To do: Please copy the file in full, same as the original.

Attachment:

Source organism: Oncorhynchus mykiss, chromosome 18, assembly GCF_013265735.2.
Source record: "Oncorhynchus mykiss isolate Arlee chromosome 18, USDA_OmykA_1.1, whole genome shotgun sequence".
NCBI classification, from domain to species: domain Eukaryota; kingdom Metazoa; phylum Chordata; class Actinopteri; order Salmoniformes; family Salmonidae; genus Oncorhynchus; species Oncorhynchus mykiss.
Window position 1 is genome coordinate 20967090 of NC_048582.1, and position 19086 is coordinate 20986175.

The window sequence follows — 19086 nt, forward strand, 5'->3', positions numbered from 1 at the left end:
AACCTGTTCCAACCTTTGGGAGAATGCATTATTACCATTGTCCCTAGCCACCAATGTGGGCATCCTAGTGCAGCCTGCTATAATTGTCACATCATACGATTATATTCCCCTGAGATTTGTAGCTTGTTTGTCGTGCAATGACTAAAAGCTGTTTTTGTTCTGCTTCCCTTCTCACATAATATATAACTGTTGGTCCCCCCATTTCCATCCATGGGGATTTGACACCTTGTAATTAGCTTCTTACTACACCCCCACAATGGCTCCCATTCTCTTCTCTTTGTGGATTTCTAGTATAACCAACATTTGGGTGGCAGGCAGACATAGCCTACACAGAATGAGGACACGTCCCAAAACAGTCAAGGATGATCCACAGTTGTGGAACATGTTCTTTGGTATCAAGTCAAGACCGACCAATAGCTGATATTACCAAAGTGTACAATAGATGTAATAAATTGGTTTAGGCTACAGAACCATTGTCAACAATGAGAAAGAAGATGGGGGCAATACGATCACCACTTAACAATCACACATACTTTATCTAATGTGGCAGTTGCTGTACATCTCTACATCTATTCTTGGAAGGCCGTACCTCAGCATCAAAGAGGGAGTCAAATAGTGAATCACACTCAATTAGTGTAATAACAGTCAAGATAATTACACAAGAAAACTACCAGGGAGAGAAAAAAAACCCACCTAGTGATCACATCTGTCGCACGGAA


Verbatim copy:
Source organism: Oncorhynchus mykiss, chromosome 18, assembly GCF_013265735.2.
Source record: "Oncorhynchus mykiss isolate Arlee chromosome 18, USDA_OmykA_1.1, whole genome shotgun sequence".
NCBI classification, from domain to species: domain Eukaryota; kingdom Metazoa; phylum Chordata; class Actinopteri; order Salmoniformes; family Salmonidae; genus Oncorhynchus; species Oncorhynchus mykiss.
Window position 1 is genome coordinate 20967090 of NC_048582.1, and position 19086 is coordinate 20986175.

The window sequence follows — 19086 nt, forward strand, 5'->3', positions numbered from 1 at the left end:
AACCTGTTCCAACCTTTGGGAGAATGCATTATTACCATTGTCCCTAGCCACCAATGTGGGCATCCTAGTGCAGCCTGCTATAATTGTCACATCATACGATTATATTCCCCTGAGATTTGTAGCTTGTTTGTCGTGCAATGACTAAAAGCTGTTTTTGTTCTGCTTCCCTTCTCACATAATATATAACTGTTGGTCCCCCCATTTCCATCCATGGGGATTTGACACCTTGTAATTAGCTTCTTACTACACCCCCACAATGGCTCCCATTCTCTTCTCTTTGTGGATTTCTAGTATAACCAACATTTGGGTGGCAGGCAGACATAGCCTACACAGAATGAGGACACGTCCCAAAACAGTCAAGGATGATCCACAGTTGTGGAACATGTTCTTTGGTATCAAGTCAAGACCGACCAATAGCTGATATTACCAAAGTGTACAATAGATGTAATAAATTGGTTTAGGCTACAGAACCATTGTCAACAATGAGAAAGAAGATGGGGGCAATACGATCACCACTTAACAATCACACATACTTTATCTAATGTGGCAGTTGCTGTACATCTCTACATCTATTCTTGGAAGGCCGTACCTCAGCATCAAAGAGGGAGTCAAATAGTGAATCACACTCAATTAGTGTAATAACAGTCAAGATAATTACACAAGAAAACTACCAGGGAGAGAAAAAAAACCCACCTAGTGATCACATCTGTCGCACGGAA